Thursday, March 31, 2011

Welcoming the Jesus-Work of Life

“For we are what he has made us, created in Christ Jesus for good works, which God prepared beforehand to be our way of life.”

~Ephesians 2:10 (NRSV).

Every conscious moment subsists in works for which we’re to do, those that glorify God somehow.

This is not just about ‘work’... some works are beyond work, unto rest and the salacious revival of our spirits to become better for the Lord than we previously were.

Run back to the opposite extreme for a moment, and we find work is not to be shirked, but embraced. Not work for work’s sake; instead, effort expended in the joy of being able and willing... for many are not either. But we can be.

We Are What God Has Made Us...

There is nothing changing this reality.

It’s what it is, whether we like it or not. At many points it’s introducing us to an acceptance of the status quo, but with an important adjustment — conforming what we are to the truth of God’s Word.

Casting an enquiring eye over the vastness of planet earth helps us know the splendour-of-range in the work that’s to be done (though not all of it by us). There’s still so much — the fields are white with opportunity! (John 4:35)

The Lord of life has made us for the lives we inhabit right now; we’ll be gone in 100 or 50 or 20 years. Now is the time to work. And if we don’t work, we prepare for work.

... Created in Christ Jesus for Good Works...

The resurrection life is the reality of risen glory — mortally identified — created anew for sound reason.

Saved from the hell-of-a-life that wasn’t working, many of us have come before the throne of grace merely to say, “Now that I’m free, how can I assist this work, Lord?”

It’s a humble and grateful deed. We offer ourselves, without cost and with no burden added to anyone.

... Which God Prepared Beforehand to Be Our Way of Life

Our Lord knew our path as it was designed before we were conceived. “How can that be?” we might be led to ask.

Besides the theological answers to that question we can simply know that whatever of numerous paths we could’ve chosen, God had a planned path for us to take once we were reconciled to him. And many permeations does that path have according to our unique need. We won’t outthink God.

Anyway, our first work was to be saved — to embrace “our way of life.”

Our way of life is the thrill to be involved in the holy cacophony of work laid out like the stars. There’s no limit to what we can actively do, gleefully, for God.

© 2011 S. J. Wickham.

Wednesday, March 30, 2011

Blessings Granted Because of Gracious Speech

“Those who love a pure heart and are gracious in speech will have the kind as a friend.”

~Proverbs 22:11 (NRSV).

Some Scripture can seem lacking in today’s context. For instance, we’re caught thinking, “Who’s the ‘king’ in my life?”

There are many masters we serve, and some in quite highfalutin positions.

There are ‘kings’ all through society. Some we work for, others are in key authority, and many we’ll never meet or have the uncommon pleasure of getting nervous around.

But a promise of God’s pertains to this truth:

If we’ll invest with the Lord toward the acquisition of a true heart — one that can be relied upon — that heart of ours will be trusted in fine company. For a heart such as this will found high-accounted truths, and see them uttered faithfully; it will not be given to deception easily.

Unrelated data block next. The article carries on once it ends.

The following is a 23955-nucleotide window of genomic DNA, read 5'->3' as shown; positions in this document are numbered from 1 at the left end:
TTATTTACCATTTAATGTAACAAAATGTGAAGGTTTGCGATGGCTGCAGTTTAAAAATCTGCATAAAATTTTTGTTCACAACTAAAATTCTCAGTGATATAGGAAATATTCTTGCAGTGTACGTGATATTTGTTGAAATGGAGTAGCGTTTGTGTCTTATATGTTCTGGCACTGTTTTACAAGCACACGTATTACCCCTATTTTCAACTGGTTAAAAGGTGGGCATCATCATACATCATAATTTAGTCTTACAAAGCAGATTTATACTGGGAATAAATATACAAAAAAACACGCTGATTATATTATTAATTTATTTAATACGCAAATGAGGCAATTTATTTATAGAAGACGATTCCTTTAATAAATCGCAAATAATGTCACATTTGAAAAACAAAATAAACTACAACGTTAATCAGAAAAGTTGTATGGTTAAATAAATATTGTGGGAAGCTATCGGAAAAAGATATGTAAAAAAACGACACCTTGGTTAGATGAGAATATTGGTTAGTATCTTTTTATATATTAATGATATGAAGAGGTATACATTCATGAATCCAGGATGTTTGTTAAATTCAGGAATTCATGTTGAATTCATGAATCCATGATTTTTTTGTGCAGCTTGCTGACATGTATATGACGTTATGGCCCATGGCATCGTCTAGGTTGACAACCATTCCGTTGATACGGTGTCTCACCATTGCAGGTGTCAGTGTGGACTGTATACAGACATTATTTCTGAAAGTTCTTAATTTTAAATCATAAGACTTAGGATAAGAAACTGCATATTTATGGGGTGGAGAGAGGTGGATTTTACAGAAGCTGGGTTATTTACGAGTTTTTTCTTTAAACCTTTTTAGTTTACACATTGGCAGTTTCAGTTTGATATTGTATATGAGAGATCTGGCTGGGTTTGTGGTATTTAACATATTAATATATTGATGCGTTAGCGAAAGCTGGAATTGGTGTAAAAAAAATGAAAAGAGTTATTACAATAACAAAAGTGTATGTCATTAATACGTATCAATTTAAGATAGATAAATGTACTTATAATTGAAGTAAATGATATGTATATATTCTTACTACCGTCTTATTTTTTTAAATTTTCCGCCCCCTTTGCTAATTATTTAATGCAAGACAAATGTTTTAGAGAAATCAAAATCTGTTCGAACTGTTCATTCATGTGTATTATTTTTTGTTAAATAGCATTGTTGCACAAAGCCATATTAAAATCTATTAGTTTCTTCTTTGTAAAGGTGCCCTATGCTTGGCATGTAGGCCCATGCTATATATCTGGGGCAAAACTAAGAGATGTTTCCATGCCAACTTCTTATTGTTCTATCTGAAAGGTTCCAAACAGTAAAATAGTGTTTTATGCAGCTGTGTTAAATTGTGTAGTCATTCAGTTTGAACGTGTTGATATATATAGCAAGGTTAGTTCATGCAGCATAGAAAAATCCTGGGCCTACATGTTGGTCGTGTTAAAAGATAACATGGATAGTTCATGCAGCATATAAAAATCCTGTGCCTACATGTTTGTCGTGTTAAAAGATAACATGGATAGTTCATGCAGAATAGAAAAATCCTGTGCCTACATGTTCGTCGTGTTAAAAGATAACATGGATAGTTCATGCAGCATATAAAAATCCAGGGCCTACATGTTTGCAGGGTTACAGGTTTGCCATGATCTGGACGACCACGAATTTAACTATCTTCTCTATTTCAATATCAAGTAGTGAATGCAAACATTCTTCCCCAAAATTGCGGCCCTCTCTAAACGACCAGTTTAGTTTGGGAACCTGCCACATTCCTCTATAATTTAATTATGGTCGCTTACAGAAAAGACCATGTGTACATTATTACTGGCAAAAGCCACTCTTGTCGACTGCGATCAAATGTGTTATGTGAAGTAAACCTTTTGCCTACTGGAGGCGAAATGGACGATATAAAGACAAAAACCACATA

Truth is the Test

One is an outcome of the other. The pure-hearted person prefers only to speak graciously, for their heart and mind are betwixt to the truth.

The heart like this finds truth at all points. It can, and the person can, be trusted.

Only a person who is trusted will find themselves in the position of an advisor to the royals of life. This sense of privilege is as uncommon as there are truthful-to-a-point witnesses. Truth is seen, here, as a test. And we’re tested by no better means than via our speech. It’s the key performance indicator of a person’s character. Lies have us in an instant if we don’t have the skill and fibre of character to resist strongly.

Wise Ambition

We all have aspirations in our vocational lives.

These are not unhealthy if they’re kept at balance, and the yearning’s borne out of a genuine desire to serve. Who we serve, and how, are key questions.

If we cannot be king, the next best option is to serve a king, understanding that such privilege carries with it none of their kingly responsibilities. That of itself is a great relief and blessing.

Unfathomable Benefits

The spiritual blessings of high office — and this is not a quantifiable premise — are great indeed; unfathomable, in fact.

These are seen from the view of retrospect.

Sure, there are material blessings, but the spiritual blessings are the things that a person home to a pure heart really desires. They can’t be named or counted. They just are.

This is the wonderful life that God provides the morally obedient person; a life full of the best (non-material) riches, long life that’s full of experience, and appropriate honour (Proverbs 3:16).

© 2011 S. J. Wickham.

Tuesday, March 29, 2011

In Adversity, God’s Strength Abides

“Likewise the Spirit helps us in our weakness; for we do not know how to pray as we ought, but that very Spirit intercedes with sighs too deep for words. And God, who searches the heart, knows what is the mind of the Spirit, because the Spirit intercedes for the saints according to the will of God.”

~Romans 8:26-27 (NRSV).